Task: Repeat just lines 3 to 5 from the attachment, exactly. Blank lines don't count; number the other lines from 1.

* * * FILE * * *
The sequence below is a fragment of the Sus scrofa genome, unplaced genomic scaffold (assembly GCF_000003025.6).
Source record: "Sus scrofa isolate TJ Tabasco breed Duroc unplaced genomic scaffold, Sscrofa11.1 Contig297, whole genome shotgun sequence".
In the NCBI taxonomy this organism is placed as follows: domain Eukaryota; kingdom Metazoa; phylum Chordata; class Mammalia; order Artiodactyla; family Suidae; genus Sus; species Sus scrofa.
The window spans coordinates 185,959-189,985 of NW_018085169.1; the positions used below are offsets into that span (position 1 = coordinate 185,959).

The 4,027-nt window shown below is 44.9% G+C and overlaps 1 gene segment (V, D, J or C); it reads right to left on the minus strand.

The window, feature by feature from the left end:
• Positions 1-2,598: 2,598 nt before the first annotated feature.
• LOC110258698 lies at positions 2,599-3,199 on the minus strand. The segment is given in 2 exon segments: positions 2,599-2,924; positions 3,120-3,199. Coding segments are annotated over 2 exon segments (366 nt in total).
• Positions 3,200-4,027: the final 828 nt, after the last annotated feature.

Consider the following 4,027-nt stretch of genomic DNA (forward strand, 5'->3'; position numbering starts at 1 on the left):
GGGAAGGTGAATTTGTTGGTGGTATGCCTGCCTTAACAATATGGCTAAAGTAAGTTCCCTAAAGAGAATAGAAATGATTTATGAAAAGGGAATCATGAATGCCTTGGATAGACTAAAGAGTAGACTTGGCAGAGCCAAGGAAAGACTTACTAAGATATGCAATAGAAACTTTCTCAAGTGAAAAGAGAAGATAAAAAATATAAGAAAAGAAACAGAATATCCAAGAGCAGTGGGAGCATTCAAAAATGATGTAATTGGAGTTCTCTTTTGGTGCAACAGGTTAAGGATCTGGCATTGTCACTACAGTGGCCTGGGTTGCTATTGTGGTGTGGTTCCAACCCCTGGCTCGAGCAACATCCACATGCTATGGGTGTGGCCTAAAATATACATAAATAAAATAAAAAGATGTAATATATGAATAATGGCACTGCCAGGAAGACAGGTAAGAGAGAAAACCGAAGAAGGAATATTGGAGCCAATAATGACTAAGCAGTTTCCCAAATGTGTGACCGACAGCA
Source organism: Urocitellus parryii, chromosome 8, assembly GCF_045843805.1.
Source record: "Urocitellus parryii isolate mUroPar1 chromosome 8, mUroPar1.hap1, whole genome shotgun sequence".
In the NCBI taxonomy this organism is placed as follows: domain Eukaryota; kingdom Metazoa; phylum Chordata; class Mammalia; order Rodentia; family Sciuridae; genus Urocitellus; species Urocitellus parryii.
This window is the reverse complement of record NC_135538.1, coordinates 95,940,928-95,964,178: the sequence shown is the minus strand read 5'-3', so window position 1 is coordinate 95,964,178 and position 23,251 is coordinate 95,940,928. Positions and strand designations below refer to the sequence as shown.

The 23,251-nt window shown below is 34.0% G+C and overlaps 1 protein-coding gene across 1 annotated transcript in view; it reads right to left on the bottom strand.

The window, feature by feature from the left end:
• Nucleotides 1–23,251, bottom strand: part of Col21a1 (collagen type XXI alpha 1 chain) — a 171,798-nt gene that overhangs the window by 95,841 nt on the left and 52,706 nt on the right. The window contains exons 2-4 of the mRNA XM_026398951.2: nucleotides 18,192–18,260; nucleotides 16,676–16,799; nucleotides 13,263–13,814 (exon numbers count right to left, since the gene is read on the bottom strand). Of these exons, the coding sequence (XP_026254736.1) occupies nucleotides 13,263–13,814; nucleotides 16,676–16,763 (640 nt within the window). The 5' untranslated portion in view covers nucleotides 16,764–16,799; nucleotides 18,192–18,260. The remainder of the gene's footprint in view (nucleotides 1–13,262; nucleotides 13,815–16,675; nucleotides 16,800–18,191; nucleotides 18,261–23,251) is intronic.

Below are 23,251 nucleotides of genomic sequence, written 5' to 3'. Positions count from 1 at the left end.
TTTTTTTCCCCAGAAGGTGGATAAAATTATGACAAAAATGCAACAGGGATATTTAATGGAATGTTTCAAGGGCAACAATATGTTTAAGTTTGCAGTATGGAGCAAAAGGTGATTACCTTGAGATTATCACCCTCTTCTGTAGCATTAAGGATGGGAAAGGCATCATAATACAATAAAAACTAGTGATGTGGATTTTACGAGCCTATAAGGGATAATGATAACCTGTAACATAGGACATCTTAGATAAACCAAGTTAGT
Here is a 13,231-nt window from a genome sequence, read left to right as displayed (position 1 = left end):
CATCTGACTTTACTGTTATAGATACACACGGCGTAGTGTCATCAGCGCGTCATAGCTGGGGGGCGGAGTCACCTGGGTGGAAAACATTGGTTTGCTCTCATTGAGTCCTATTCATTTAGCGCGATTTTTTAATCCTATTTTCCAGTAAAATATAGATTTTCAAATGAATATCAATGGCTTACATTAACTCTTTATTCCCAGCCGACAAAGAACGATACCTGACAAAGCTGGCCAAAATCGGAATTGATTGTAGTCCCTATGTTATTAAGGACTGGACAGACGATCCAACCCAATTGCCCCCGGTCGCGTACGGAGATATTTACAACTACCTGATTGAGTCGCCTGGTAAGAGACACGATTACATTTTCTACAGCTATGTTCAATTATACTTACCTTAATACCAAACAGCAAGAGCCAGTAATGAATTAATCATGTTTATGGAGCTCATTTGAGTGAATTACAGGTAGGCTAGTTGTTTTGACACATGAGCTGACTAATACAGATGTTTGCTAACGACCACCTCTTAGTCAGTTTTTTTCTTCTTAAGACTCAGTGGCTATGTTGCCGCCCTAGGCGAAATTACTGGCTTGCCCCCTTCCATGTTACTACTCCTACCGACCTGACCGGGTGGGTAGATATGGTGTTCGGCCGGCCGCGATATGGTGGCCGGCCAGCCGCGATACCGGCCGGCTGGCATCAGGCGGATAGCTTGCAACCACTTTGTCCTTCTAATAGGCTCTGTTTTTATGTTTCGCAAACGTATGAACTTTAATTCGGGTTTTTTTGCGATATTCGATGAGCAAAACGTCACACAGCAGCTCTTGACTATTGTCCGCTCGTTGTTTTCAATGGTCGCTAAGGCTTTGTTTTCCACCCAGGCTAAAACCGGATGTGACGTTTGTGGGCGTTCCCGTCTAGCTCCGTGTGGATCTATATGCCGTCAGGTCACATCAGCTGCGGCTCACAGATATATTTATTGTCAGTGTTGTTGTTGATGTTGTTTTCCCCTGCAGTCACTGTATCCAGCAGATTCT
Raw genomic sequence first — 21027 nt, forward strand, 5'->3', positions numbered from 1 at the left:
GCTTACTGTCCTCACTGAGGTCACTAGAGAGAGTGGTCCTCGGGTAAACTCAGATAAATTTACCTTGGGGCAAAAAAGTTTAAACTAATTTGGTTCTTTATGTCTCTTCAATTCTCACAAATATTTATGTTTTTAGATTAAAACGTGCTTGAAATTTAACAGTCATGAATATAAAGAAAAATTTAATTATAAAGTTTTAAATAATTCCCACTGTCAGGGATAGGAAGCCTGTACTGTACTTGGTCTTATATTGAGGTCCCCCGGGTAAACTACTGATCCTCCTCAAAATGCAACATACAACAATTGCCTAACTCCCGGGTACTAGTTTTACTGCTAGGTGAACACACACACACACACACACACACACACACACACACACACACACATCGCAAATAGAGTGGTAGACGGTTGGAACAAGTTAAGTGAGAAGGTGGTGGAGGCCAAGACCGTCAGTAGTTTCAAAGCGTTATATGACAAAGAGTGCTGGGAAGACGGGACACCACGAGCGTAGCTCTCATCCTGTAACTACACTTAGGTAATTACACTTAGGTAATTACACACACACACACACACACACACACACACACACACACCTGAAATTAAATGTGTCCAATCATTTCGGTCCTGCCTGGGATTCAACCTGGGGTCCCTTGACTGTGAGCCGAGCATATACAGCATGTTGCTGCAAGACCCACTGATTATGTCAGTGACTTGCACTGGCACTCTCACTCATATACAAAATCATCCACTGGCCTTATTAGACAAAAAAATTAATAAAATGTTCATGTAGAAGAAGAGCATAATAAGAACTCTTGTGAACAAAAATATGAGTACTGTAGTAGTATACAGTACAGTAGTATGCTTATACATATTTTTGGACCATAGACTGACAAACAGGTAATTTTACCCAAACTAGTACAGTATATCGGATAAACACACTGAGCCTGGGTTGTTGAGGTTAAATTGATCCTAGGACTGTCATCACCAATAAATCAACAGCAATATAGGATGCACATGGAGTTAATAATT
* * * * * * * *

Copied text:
In the NCBI taxonomy this organism is placed as follows: domain Eukaryota; kingdom Metazoa; phylum Chordata; class Mammalia; order Artiodactyla; family Suidae; genus Sus; species Sus scrofa.
The window spans coordinates 185,959-189,985 of NW_018085169.1; the positions used below are offsets into that span (position 1 = coordinate 185,959).

The 4,027-nt window shown below is 44.9% G+C and overlaps 1 gene segment (V, D, J or C); it reads right to left on the minus strand.